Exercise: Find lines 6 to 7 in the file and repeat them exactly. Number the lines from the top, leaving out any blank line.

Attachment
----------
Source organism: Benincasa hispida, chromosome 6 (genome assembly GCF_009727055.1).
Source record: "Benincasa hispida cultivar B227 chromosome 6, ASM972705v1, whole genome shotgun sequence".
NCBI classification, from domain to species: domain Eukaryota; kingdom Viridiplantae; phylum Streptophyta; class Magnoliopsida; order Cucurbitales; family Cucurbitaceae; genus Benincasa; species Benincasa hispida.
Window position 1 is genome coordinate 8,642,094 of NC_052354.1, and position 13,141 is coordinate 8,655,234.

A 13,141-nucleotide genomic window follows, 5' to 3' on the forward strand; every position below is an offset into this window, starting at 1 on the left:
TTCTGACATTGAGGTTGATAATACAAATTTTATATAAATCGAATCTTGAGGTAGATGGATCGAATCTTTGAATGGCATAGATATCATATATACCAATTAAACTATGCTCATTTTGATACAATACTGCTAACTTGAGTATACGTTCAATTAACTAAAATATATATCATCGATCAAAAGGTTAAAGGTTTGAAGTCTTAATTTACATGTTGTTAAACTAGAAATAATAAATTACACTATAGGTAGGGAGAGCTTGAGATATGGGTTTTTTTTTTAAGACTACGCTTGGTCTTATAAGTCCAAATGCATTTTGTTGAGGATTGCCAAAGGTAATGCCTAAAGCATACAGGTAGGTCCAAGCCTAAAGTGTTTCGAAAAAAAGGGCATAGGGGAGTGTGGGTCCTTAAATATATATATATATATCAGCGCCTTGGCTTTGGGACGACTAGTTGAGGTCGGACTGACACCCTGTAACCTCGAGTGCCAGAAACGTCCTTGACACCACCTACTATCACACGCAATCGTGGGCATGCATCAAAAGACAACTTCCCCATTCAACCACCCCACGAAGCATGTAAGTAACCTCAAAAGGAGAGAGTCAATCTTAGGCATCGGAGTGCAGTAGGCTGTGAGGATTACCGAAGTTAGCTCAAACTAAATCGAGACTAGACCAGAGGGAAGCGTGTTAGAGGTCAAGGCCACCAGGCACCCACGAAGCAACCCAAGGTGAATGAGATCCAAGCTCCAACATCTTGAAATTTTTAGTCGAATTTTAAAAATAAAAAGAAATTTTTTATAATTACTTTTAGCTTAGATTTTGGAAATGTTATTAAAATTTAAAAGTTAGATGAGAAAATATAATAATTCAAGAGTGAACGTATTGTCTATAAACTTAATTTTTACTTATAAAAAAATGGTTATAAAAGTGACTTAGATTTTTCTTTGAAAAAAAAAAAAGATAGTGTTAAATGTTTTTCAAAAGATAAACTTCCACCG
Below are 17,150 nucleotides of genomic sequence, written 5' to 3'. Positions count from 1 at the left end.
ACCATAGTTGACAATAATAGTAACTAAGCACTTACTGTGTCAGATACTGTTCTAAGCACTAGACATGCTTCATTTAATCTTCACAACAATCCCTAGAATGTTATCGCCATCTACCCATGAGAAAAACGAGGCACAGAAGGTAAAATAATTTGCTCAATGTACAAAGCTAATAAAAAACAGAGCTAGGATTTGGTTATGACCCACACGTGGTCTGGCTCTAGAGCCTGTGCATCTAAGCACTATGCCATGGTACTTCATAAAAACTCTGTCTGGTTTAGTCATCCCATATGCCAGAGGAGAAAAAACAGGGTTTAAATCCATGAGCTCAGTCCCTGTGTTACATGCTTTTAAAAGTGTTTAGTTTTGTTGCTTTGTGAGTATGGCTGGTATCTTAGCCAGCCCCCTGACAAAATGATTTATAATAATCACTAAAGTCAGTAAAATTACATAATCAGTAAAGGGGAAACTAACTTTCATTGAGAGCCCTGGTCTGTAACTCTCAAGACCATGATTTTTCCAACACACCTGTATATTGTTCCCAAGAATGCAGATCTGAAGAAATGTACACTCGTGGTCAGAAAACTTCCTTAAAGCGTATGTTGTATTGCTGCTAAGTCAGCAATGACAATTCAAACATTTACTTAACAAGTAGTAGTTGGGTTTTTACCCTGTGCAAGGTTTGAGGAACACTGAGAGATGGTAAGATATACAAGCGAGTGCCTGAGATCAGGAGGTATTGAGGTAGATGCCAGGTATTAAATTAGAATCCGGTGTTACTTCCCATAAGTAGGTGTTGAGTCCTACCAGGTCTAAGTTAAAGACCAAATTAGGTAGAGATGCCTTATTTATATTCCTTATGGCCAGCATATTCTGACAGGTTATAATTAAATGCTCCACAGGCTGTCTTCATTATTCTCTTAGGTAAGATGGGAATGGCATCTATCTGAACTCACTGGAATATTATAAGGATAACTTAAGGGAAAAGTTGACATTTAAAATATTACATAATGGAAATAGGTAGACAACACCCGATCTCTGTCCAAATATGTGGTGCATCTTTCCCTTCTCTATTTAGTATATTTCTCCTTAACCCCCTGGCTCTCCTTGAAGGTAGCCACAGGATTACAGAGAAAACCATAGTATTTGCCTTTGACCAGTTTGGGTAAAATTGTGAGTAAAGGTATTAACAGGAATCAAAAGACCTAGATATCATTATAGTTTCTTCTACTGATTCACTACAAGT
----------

TTCTGACATTGAGGTTGATAATACAAATTTTATATAAATCGAATCTTGAGGTAGATGGATCGAATCTTTGAATGGCATAGATATCATATATACCAATTAAACTATGCTCATTTTGATACAATACTGCTAACTTGAGTATACGTTCAATTAACTAAAATATATATCATCGATCAAAAGGTTAAAGGTTTGAAGTCTTAATTTACATGTTGTTAAACTAGAAATAATAAATTACACTATAGGTAGGGAGAGCTTGAGATATGGGTTTTTTTTTTAAGACTACGCTTGGTCTTATAAGTCCAAATGCATTTTGTTGAGGATTGCCAAAGGTAATGCCTAAAGCATACAGGTAGGTCCAAGCCTAAAGTGTTTCGAAAAAAAGGGCATAGGGGAGTGTGGGTCCTTAAATATATATATATATATCAGCGCCTTGGCTTTGGGACGACTAGTTGAGGTCGGACTGACACCCTGTAACCTCGAGTGCCAGAAACGTCCTTGACACCACCTACTATCACACGCAATCGTGGGCATGCATCAAAAGACAACTTCCCCATTCAACCACCCCACGAAGCATGTAAGTAACCTCAAAAGGAGAGAGTCAATCTTAGGCATCGGAGTGCAGTAGGCTGTGAGGATTACCGAAGTTAGCTCAAACTAAATCGAGACTAGACCAGAGGGAAGCGTGTTAGAGGTCAAGGCCACCAGGCACCCACGAAGCAACCCAAGGTGAATGAGATCCAAGCTCCAACATCTTGAAATTTTTAGTCGAATTTTAAAAATAAAAAGAAATTTTTTATAATTACTTTTAGCTTAGATTTTGGAAATGTTATTAAAATTTAAAAGTTAGATGAGAAAATATAATAATTCAAGAGTGAACGTATTGTCTATAAACTTAATTTTTACTTATAAAAAAATGGTTATAAAAGTGACTTAGATTTTTCTTTGAAAAAAAAAAAAGATAGTGTTAAATGTTTTTCAAAAGATAAACTTCCACCG
Below are 17,150 nucleotides of genomic sequence, written 5' to 3'. Positions count from 1 at the left end.